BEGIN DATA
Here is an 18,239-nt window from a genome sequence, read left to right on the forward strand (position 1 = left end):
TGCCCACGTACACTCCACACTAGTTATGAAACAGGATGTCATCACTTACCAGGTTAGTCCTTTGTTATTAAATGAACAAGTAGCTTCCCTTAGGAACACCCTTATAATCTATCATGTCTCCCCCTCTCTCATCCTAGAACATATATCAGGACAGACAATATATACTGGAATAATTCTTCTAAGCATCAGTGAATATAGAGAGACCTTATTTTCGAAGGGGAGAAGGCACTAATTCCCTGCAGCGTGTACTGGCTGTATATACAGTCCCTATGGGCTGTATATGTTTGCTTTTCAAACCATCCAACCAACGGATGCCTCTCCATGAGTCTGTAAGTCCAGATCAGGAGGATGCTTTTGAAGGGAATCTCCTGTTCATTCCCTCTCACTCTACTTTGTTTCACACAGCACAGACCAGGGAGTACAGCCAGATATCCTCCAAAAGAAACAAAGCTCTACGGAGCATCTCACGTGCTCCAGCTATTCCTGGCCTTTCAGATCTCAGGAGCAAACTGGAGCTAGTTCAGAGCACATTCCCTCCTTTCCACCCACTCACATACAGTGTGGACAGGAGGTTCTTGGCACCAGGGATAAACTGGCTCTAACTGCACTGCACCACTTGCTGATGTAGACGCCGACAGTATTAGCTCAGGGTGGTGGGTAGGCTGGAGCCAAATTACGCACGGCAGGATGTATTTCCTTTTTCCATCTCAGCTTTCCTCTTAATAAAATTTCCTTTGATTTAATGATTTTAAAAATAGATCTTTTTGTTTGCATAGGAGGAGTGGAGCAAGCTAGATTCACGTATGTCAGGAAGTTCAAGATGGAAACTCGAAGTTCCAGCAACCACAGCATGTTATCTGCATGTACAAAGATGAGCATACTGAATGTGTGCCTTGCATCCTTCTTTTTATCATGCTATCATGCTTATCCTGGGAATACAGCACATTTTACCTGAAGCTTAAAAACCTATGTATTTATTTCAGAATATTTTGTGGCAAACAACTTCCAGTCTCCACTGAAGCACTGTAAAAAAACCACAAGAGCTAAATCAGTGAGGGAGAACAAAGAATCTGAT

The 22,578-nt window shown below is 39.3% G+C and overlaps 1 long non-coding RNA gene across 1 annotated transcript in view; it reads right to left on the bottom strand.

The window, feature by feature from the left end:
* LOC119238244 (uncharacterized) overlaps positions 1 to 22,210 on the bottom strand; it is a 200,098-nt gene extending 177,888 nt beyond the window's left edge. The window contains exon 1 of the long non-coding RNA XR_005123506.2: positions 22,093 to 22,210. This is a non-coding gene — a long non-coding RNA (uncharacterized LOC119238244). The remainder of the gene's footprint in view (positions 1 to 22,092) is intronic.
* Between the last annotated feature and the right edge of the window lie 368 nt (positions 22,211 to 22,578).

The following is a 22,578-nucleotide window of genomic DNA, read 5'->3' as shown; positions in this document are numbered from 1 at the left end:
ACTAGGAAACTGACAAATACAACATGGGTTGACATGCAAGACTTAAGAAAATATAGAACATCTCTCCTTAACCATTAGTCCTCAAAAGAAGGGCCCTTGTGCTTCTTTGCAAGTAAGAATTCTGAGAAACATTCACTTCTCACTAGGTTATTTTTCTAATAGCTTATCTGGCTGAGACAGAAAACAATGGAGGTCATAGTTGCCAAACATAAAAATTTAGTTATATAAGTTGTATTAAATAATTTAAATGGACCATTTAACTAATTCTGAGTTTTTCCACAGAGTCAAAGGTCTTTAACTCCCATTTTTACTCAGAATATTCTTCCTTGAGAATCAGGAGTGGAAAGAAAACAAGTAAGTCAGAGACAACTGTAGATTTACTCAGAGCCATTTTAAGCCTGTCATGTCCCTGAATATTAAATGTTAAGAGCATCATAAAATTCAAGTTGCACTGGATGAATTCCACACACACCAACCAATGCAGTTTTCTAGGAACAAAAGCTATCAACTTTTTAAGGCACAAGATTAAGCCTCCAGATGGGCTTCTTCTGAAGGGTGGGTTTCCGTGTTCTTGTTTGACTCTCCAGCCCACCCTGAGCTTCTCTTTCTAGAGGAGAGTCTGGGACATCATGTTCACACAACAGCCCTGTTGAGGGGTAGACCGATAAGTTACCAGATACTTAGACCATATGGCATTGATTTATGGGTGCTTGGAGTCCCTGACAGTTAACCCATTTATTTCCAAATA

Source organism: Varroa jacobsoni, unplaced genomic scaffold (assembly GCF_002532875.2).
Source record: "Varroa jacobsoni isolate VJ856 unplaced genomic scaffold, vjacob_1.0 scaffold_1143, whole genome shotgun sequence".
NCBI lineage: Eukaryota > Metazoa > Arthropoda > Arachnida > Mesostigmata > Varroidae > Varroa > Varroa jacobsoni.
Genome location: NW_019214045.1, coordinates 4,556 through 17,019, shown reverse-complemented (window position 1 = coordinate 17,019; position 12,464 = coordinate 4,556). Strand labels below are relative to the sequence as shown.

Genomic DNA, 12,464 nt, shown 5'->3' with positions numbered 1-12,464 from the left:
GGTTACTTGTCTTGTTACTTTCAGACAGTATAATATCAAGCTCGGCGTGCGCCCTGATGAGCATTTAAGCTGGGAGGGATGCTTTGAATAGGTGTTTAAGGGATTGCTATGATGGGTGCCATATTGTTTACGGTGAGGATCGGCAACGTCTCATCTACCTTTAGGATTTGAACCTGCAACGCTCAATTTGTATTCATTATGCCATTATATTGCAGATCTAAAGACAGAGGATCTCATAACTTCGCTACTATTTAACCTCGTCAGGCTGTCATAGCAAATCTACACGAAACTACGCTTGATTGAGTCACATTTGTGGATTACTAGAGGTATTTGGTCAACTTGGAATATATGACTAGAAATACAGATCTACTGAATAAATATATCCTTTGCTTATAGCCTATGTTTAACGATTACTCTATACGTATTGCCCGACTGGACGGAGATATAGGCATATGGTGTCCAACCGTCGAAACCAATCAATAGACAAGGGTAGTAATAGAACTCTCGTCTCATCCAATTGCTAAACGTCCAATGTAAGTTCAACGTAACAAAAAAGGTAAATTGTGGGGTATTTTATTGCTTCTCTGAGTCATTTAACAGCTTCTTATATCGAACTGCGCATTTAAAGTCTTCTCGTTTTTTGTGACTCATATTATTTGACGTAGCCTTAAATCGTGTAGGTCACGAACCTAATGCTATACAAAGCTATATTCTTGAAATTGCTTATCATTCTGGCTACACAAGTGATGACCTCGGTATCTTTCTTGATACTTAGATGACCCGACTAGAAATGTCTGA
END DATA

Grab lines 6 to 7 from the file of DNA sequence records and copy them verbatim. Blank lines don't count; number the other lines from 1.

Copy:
* Between the last annotated feature and the right edge of the window lie 368 nt (positions 22,211 to 22,578).

The following is a 22,578-nucleotide window of genomic DNA, read 5'->3' as shown; positions in this document are numbered from 1 at the left end: